• The current account, thus, remained in deficit of about US$ 5.8 billion. Reflecting India’s resilience to the crisis in 2008-09 and the growth prospects of the economy, capital flows, which had turned negative in the last two quarters of 2008-09, reversed in the first quarter. This ensured financing of current account deficit without any recourse to foreign exchange reserves.

  • The rebound in capital inflows persisted through the second quarter of 2009-10. Including valuation gains on foreign exchange reserves and the SDRs allocated by the IMF to India, India’s foreign exchange reserves increased by US$ 32.8 billion during 2009-10 (up to October 16, 2009) to a level of US$ 284.8 billion.

Monetary Conditions

  • The accommodative monetary policy stance adopted by the Reserve Bank in response to the global financial crisis, particularly post-September 2008, has continued so far in 2009-10. The aim of this policy stance has been to provide ample rupee liquidity, ensure comfortable dollar liquidity and maintain a market environment conducive for flow of credit to the productive sectors.

  • The liquidity conditions remained in surplus on a sustained basis, which was absorbed by the Reserve Bank through reverse repo operations under the Liquidity Adjustment Facility (LAF).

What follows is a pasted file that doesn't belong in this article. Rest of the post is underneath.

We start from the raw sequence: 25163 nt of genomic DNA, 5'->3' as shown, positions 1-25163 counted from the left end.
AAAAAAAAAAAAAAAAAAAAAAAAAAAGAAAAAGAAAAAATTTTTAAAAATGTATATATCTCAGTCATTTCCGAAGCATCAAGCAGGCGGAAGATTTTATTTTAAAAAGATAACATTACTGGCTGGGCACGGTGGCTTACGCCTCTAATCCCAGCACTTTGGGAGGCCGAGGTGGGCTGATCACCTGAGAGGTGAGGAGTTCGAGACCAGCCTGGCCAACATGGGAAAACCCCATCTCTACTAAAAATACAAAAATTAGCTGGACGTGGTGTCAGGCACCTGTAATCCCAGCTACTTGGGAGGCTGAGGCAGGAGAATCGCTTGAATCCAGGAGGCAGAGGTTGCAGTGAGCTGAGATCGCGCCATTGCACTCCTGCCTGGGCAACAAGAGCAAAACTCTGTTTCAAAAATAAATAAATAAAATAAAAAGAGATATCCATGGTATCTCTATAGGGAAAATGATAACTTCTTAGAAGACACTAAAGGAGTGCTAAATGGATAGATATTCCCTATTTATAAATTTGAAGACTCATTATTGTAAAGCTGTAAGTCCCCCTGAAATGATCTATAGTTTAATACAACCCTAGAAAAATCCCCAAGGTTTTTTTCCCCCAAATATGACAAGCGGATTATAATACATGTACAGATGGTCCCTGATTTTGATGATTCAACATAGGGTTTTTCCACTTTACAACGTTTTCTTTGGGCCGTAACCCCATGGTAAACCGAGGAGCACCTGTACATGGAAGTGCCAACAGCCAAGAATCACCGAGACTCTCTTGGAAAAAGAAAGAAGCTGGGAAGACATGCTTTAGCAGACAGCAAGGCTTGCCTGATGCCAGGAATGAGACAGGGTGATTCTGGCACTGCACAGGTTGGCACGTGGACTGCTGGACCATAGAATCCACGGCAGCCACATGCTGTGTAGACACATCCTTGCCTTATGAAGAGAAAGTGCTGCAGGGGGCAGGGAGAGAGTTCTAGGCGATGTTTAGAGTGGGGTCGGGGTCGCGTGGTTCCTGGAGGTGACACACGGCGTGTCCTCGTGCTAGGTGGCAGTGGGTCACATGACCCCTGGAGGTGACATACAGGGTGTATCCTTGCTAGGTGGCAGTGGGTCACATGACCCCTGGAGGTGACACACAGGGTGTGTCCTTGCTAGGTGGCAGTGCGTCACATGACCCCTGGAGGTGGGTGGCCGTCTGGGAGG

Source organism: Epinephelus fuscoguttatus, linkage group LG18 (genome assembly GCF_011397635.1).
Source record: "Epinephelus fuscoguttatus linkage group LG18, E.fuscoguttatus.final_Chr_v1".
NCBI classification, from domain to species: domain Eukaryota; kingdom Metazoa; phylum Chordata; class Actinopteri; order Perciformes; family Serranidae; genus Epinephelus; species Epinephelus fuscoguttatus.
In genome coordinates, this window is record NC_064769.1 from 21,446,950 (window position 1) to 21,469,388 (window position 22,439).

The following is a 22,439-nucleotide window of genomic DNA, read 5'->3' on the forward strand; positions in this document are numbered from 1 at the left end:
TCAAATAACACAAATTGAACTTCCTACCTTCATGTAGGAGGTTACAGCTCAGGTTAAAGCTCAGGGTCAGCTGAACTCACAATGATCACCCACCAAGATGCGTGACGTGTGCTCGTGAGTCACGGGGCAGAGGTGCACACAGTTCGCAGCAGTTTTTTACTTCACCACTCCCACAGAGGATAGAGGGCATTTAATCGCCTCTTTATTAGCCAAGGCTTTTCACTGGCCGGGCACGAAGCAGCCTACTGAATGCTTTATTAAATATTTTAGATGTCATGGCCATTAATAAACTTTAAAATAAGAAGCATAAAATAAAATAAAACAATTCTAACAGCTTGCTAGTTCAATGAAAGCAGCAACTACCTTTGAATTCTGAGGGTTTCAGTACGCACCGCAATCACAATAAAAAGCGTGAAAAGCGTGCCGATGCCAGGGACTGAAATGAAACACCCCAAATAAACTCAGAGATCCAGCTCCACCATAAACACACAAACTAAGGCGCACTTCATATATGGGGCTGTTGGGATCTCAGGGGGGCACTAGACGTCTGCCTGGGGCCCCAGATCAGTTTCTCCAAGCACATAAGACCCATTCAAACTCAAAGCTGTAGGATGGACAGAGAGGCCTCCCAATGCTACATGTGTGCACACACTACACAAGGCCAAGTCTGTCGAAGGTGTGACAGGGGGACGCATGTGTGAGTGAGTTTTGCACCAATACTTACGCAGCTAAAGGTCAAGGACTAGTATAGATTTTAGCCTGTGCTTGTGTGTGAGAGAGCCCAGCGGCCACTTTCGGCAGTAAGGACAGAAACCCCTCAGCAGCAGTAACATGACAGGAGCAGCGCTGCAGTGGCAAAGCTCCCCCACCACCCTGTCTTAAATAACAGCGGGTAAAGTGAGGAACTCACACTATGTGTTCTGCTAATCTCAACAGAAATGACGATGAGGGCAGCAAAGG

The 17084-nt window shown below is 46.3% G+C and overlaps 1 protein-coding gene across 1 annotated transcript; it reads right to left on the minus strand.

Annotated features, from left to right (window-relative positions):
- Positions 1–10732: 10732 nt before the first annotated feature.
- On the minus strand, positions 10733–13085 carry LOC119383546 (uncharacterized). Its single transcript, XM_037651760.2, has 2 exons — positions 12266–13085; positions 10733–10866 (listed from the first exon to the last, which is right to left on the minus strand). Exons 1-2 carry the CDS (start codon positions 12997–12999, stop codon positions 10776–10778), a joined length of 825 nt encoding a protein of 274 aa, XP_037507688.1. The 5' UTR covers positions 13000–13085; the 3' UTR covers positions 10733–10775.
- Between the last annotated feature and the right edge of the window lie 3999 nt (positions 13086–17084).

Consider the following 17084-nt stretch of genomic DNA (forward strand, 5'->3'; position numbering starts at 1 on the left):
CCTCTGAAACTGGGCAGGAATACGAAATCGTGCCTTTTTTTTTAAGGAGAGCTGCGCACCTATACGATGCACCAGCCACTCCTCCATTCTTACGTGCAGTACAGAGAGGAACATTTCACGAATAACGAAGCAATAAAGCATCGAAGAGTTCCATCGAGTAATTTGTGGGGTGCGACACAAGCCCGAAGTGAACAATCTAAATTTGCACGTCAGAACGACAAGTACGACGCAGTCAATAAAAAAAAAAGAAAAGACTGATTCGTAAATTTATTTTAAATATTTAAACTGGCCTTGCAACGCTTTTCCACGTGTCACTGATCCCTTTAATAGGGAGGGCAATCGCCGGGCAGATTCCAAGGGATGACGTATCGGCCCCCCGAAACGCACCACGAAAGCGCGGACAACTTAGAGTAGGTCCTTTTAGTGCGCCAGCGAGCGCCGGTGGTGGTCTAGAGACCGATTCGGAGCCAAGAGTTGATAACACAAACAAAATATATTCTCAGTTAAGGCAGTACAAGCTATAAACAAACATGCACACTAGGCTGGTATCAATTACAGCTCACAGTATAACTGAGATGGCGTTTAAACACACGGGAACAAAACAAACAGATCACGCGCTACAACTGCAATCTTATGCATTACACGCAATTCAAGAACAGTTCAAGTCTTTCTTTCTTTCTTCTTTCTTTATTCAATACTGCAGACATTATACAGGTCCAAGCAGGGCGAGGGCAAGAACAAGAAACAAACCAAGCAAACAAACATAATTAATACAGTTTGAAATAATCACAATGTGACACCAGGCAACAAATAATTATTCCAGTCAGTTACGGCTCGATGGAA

• Growth in broad money (M3) exhibited modest moderation in the recent period, but at 18.9 per cent (as on October 09, 2009) it remained higher than the Reserve Bank’s indicative trajectory of 18.0 per cent for 2009-10.

  • On the sources side, monetary expansion was driven by the large borrowing programme of the Government, while bank credit to the commercial sector continued to decelerate (with a growth of 10.7 per cent).

Financial Markets

  • Financial markets in India, which functioned normally even at the height of the crisis, posted further decline in risk spreads and higher transaction volumes. The overnight call rate hovered around the floor of the LAF corridor reflecting the abundant liquidity in the system.

  •  In the collateralised segments, namely, market repo and collateralised borrowing and lending obligation (CBLO), interest rates remained below the inter-bank call rates while there was increase in activities. Volumes in the CP and CD markets also increased.